Chapter 3: COASTAL ZONES AND OCEANS

This chapter provides a useful compilation of the potential impacts of sea level rise in coastal zones throughout the world, with emphasis on the countries likely to be most affected. It summarizes strategies which have been proposed for anticipatory action and adaptation.

Summary

The chapter begins by describing present and expected future problems in coastal areas which are occurring regardless of climate change, including population growth, overfishing, declining wetlands, rapid industrialization and associated pollution, and increased tourism. It describes past impacts of water level changes in the Great Salt Lake, Lake Michigan, and the Caspian Sea and the often short-sighted human responses to those changes. It then draws on a large number of studies of countries that are particularly vulnerable to rises in sea level to assess societal vulnerability to global climate change. (Some of the studies are based on a hypothetical 1-meter rise in sea level, while others do not specify a particular water level change.)

Loss of land surface is a major impact of sea level rise. Some small island nations and delta areas would lose a large proportion of their populated or productive area in the event of a 1-meter rise in sea level. Particularly vulnerable nations include The Maldives, the Kiribati Islands, the Seychelles, Bangladesh, Egypt, China, and Nigeria. Rising sea levels would lead to displacement of large numbers of people from their homes and loss of agricultural production. Loss of wetlands would impact coastal fisheries, loss of beaches would undermine economies based on tourism. Of the world's 20 largest cities, 13 are in coastal locations. The protection of cities is expected to be a major cost associated with accelerated sea level rise.

Although economic losses are cited in many of the examples, no attempt is made to summarize the overall impact of sea level rise in economic terms. The authors find few reliable estimates of the value at risk, and they point out that present methods of valuing environmental goods and services are inadequate. The estimates that are mentioned, however, suggest potentially enormous losses or protection costs to prevent inundation and erosion in developed areas (urban, agricultural and tourist areas and coastal infrastructure).

A method of vulnerability analysis for coastal areas, defined by the IPCC Coastal Zone Management Subgroup, is summarized. The possible responses to rising sea levels are retreat (relocation), accomodation (adapting to changed conditions), or protection (building barriers to prevent changes to existing land uses). In small island nations and densely populated areas, retreat may not be an option. While protection has been implemented for many years in developed countries, notably the Netherlands, it would be prohibitively expensive for underdeveloped countries. Increased international conflict is likely in the event of large-scale relocation of people.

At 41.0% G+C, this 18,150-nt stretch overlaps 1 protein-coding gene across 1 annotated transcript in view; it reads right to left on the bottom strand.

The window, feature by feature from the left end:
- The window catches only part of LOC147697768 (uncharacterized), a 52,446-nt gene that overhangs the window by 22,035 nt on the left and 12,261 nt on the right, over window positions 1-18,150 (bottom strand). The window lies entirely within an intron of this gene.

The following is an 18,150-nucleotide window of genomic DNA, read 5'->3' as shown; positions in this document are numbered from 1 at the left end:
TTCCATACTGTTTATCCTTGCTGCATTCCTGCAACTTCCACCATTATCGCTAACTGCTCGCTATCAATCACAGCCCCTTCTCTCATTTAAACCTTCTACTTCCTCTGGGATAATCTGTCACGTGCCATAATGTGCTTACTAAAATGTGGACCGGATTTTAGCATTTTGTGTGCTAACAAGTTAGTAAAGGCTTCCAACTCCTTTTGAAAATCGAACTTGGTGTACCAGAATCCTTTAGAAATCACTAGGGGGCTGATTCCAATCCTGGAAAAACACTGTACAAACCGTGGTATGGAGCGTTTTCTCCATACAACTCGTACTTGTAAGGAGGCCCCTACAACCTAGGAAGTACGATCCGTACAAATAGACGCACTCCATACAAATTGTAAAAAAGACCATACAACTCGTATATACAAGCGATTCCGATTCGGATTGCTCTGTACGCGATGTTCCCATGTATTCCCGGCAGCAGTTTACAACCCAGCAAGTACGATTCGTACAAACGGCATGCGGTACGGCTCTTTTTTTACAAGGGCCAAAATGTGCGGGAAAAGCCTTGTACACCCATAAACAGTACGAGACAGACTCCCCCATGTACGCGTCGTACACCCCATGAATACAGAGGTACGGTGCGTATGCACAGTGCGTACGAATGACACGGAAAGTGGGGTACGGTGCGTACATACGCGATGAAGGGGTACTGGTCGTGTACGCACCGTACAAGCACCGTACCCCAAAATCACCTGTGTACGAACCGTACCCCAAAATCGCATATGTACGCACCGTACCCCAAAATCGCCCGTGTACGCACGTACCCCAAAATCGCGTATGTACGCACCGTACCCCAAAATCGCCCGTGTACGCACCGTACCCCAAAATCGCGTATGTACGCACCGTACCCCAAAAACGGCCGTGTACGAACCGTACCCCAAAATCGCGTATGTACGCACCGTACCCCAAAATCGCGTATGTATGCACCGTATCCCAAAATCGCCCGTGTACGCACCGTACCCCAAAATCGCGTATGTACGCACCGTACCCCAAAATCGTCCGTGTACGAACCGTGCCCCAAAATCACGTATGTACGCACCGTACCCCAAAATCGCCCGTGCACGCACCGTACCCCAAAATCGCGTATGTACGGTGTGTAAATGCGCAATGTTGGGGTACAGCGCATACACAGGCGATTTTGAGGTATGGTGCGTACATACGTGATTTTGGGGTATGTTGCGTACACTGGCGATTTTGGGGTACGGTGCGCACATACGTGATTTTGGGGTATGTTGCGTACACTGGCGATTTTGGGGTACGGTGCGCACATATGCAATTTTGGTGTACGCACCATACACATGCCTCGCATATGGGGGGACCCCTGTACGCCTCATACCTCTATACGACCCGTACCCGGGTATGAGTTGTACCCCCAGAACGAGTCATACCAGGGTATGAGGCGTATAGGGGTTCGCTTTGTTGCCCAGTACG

The authors emphasize, "Sea level rise exacerbates existing problems, rather than creating fundamentally new problems." They recommend the Integrated Coastal Zone Management approach for sustainable management of coastal areas--with or without global climate change and sea level rise. Multiple response strategies are needed, modified for different cultures and conditions. Adaptation is a key complement to any strategy of reducing the accumulation of greenhouse gases.

Strengths

This chapter summarizes a large body of existing research on the impacts of sea level rise in coastal zones in many of the most vulnerable countries of the world. It presents possible adaptation strategies and some of the limits on adaptation potential. This summary would be a useful starting point for researchers and policy makers interested in evaluating the potential impacts of climate change in coastal areas and assessing the possibilities for adaptation to rising sea levels in a variety of cultural and economic settings.

Weaknesses

The chapter is unnecessarily long and in need of rigorous editing. There are many typographical errors. The first 20 pages are not well organized, appearing to be the notes of many contributors pasted together with little attempt at integration. Much of the concluding section ("The challenges ahead in a climate-changed world") applies to all kinds of environmental change and may replicate material in other volumes.

The scope of this chapter is much more limited than its title ("Coastal Zones and Oceans") would imply. It focuses almost entirely on the impacts of sea level rise on coastal zones. Sea level rise deserves a strong emphasis because of its large potential impact in the event of global warming and the large amount of research attention it has received. It is unfortunate, however, that other potential effects of changing ocean temperatures have not been discussed. For example, changes in the habitat and range of marine organisms are observed during strong ENSO events, suggesting that entire marine ecosystems are likely to be disrupted in a warmer global ocean. In addition, changes in ocean currents could significantly change world weather patterns. The potential effects of global climate change on the oceans, beyond the coastal zones, appear to have been overlooked in this 4-volume work.


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